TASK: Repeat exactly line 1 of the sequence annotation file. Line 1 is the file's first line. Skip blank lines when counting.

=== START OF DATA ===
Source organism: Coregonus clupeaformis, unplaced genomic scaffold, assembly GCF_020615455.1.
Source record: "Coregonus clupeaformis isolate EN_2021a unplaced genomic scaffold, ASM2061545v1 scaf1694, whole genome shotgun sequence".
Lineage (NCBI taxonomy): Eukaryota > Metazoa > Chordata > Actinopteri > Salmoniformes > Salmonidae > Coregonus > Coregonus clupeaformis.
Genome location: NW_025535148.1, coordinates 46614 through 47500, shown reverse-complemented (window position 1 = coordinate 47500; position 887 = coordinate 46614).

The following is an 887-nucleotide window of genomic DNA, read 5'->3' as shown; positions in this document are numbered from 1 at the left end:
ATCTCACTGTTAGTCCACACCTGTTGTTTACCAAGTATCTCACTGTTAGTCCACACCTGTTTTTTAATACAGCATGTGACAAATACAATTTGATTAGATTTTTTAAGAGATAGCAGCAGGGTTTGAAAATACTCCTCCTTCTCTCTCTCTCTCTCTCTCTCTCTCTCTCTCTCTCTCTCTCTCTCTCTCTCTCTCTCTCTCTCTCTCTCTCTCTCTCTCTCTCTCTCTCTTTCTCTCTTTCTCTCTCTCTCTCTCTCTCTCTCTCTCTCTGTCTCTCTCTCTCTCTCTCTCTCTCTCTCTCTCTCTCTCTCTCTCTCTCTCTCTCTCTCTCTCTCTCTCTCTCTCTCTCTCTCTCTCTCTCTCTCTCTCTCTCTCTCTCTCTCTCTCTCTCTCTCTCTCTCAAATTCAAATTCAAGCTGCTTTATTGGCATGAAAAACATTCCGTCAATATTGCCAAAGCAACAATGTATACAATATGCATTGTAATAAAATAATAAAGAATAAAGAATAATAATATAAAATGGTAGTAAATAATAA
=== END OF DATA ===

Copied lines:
Source organism: Coregonus clupeaformis, unplaced genomic scaffold, assembly GCF_020615455.1.